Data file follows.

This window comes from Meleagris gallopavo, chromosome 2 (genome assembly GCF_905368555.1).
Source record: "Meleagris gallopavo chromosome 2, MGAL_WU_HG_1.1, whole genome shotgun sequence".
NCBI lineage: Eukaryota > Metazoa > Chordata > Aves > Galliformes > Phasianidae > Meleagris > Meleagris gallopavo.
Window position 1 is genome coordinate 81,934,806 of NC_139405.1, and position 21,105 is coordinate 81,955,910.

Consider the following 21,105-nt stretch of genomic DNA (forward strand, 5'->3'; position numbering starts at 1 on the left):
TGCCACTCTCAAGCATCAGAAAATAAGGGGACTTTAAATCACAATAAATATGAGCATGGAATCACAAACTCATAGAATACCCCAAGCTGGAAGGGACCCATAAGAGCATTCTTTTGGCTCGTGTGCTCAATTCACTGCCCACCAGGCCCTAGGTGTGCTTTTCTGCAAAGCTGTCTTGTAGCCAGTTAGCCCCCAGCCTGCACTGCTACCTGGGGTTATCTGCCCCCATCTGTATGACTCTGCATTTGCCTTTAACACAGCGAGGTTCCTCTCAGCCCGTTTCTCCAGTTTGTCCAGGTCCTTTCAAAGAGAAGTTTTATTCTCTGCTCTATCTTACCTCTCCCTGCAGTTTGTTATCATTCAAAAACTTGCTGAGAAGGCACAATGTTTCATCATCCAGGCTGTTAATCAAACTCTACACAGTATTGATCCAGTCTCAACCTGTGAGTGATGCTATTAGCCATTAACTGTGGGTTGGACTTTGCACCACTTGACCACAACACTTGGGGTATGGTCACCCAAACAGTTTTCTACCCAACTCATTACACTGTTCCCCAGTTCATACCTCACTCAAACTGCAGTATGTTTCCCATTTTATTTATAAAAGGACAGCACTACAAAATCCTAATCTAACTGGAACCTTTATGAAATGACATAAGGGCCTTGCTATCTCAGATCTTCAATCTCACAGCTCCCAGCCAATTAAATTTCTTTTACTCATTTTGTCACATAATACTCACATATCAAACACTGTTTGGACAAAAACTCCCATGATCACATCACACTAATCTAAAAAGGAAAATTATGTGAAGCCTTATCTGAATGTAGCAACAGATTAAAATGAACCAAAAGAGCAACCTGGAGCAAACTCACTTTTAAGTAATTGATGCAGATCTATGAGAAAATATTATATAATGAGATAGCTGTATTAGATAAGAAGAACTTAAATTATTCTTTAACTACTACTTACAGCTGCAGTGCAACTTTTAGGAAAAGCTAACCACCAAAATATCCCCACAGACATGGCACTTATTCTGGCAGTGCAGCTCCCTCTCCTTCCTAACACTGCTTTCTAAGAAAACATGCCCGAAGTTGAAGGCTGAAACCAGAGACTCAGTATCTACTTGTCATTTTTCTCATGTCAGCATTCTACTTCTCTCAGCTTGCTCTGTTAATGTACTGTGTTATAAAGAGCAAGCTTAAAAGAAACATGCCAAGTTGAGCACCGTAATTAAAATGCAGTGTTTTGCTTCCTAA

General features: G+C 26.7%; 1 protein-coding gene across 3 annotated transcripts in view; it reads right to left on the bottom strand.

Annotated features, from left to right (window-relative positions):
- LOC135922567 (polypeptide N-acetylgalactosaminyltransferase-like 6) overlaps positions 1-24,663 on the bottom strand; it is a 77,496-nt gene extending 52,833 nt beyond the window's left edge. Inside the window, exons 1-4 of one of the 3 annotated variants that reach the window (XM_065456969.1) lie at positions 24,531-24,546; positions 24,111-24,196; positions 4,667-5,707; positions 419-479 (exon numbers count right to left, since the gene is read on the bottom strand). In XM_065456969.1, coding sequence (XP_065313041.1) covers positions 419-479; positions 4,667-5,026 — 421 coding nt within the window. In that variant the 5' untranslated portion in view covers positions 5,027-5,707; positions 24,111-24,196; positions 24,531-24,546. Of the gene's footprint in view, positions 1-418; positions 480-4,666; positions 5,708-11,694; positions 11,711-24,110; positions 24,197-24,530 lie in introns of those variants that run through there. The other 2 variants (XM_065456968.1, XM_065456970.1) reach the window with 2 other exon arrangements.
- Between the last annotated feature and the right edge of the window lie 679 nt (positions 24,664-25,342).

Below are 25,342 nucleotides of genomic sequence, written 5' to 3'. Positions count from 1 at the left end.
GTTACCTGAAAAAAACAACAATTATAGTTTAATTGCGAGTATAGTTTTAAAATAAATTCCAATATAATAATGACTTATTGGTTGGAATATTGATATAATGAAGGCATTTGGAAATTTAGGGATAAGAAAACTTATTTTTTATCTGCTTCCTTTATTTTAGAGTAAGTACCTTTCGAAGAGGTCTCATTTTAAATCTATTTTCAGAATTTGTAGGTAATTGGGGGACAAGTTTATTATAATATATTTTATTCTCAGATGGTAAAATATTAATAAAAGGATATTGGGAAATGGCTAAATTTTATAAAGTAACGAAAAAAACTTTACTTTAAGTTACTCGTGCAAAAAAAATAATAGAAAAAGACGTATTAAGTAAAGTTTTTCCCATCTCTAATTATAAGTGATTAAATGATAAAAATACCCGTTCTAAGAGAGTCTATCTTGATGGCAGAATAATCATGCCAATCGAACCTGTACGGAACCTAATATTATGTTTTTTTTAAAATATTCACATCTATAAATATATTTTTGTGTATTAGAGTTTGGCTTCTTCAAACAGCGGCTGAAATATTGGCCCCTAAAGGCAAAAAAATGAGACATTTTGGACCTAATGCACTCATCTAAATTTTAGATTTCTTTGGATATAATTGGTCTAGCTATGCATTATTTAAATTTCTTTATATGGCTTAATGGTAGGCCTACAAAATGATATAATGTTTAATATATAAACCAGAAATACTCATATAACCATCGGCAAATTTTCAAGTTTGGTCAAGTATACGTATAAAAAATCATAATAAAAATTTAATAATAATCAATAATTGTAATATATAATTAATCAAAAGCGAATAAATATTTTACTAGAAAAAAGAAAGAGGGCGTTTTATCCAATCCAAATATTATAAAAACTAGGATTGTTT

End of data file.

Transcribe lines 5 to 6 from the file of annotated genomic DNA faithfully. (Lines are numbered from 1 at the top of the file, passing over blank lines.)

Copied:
Consider the following 21,105-nt stretch of genomic DNA (forward strand, 5'->3'; position numbering starts at 1 on the left):
TGCCACTCTCAAGCATCAGAAAATAAGGGGACTTTAAATCACAATAAATATGAGCATGGAATCACAAACTCATAGAATACCCCAAGCTGGAAGGGACCCATAAGAGCATTCTTTTGGCTCGTGTGCTCAATTCACTGCCCACCAGGCCCTAGGTGTGCTTTTCTGCAAAGCTGTCTTGTAGCCAGTTAGCCCCCAGCCTGCACTGCTACCTGGGGTTATCTGCCCCCATCTGTATGACTCTGCATTTGCCTTTAACACAGCGAGGTTCCTCTCAGCCCGTTTCTCCAGTTTGTCCAGGTCCTTTCAAAGAGAAGTTTTATTCTCTGCTCTATCTTACCTCTCCCTGCAGTTTGTTATCATTCAAAAACTTGCTGAGAAGGCACAATGTTTCATCATCCAGGCTGTTAATCAAACTCTACACAGTATTGATCCAGTCTCAACCTGTGAGTGATGCTATTAGCCATTAACTGTGGGTTGGACTTTGCACCACTTGACCACAACACTTGGGGTATGGTCACCCAAACAGTTTTCTACCCAACTCATTACACTGTTCCCCAGTTCATACCTCACTCAAACTGCAGTATGTTTCCCATTTTATTTATAAAAGGACAGCACTACAAAATCCTAATCTAACTGGAACCTTTATGAAATGACATAAGGGCCTTGCTATCTCAGATCTTCAATCTCACAGCTCCCAGCCAATTAAATTTCTTTTACTCATTTTGTCACATAATACTCACATATCAAACACTGTTTGGACAAAAACTCCCATGATCACATCACACTAATCTAAAAAGGAAAATTATGTGAAGCCTTATCTGAATGTAGCAACAGATTAAAATGAACCAAAAGAGCAACCTGGAGCAAACTCACTTTTAAGTAATTGATGCAGATCTATGAGAAAATATTATATAATGAGATAGCTGTATTAGATAAGAAGAACTTAAATTATTCTTTAACTACTACTTACAGCTGCAGTGCAACTTTTAGGAAAAGCTAACCACCAAAATATCCCCACAGACATGGCACTTATTCTGGCAGTGCAGCTCCCTCTCCTTCCTAACACTGCTTTCTAAGAAAACATGCCCGAAGTTGAAGGCTGAAACCAGAGACTCAGTATCTACTTGTCATTTTTCTCATGTCAGCATTCTACTTCTCTCAGCTTGCTCTGTTAATGTACTGTGTTATAAAGAGCAAGCTTAAAAGAAACATGCCAAGTTGAGCACCGTAATTAAAATGCAGTGTTTTGCTTCCTAA